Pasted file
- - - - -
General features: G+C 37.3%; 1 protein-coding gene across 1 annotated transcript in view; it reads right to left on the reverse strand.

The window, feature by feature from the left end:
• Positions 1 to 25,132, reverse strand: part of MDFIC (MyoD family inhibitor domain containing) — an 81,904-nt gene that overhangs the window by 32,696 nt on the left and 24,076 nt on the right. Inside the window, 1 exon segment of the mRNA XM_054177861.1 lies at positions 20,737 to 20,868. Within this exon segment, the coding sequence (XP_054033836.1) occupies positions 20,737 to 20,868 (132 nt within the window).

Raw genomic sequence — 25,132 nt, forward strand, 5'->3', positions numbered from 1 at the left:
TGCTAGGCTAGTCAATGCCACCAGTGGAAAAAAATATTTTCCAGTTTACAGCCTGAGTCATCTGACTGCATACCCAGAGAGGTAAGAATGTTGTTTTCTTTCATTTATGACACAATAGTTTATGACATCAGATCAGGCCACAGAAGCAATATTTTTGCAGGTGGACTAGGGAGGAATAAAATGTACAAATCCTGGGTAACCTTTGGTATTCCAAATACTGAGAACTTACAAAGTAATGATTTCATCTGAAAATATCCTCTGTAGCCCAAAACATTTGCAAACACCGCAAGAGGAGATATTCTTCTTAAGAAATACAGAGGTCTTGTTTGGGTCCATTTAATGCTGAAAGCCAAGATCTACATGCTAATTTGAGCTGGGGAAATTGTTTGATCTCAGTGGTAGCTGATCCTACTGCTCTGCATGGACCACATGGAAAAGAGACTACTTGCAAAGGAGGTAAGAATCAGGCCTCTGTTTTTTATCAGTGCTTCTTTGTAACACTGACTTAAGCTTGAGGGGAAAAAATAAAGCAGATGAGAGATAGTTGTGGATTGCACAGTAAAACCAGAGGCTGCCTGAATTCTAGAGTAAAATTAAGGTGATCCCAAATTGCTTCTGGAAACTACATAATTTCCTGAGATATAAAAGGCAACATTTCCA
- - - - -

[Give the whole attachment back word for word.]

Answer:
General features: G+C 37.3%; 1 protein-coding gene across 1 annotated transcript in view; it reads right to left on the reverse strand.

The window, feature by feature from the left end:
• Positions 1 to 25,132, reverse strand: part of MDFIC (MyoD family inhibitor domain containing) — an 81,904-nt gene that overhangs the window by 32,696 nt on the left and 24,076 nt on the right. Inside the window, 1 exon segment of the mRNA XM_054177861.1 lies at positions 20,737 to 20,868. Within this exon segment, the coding sequence (XP_054033836.1) occupies positions 20,737 to 20,868 (132 nt within the window).

Raw genomic sequence — 25,132 nt, forward strand, 5'->3', positions numbered from 1 at the left:
TGCTAGGCTAGTCAATGCCACCAGTGGAAAAAAATATTTTCCAGTTTACAGCCTGAGTCATCTGACTGCATACCCAGAGAGGTAAGAATGTTGTTTTCTTTCATTTATGACACAATAGTTTATGACATCAGATCAGGCCACAGAAGCAATATTTTTGCAGGTGGACTAGGGAGGAATAAAATGTACAAATCCTGGGTAACCTTTGGTATTCCAAATACTGAGAACTTACAAAGTAATGATTTCATCTGAAAATATCCTCTGTAGCCCAAAACATTTGCAAACACCGCAAGAGGAGATATTCTTCTTAAGAAATACAGAGGTCTTGTTTGGGTCCATTTAATGCTGAAAGCCAAGATCTACATGCTAATTTGAGCTGGGGAAATTGTTTGATCTCAGTGGTAGCTGATCCTACTGCTCTGCATGGACCACATGGAAAAGAGACTACTTGCAAAGGAGGTAAGAATCAGGCCTCTGTTTTTTATCAGTGCTTCTTTGTAACACTGACTTAAGCTTGAGGGGAAAAAATAAAGCAGATGAGAGATAGTTGTGGATTGCACAGTAAAACCAGAGGCTGCCTGAATTCTAGAGTAAAATTAAGGTGATCCCAAATTGCTTCTGGAAACTACATAATTTCCTGAGATATAAAAGGCAACATTTCCA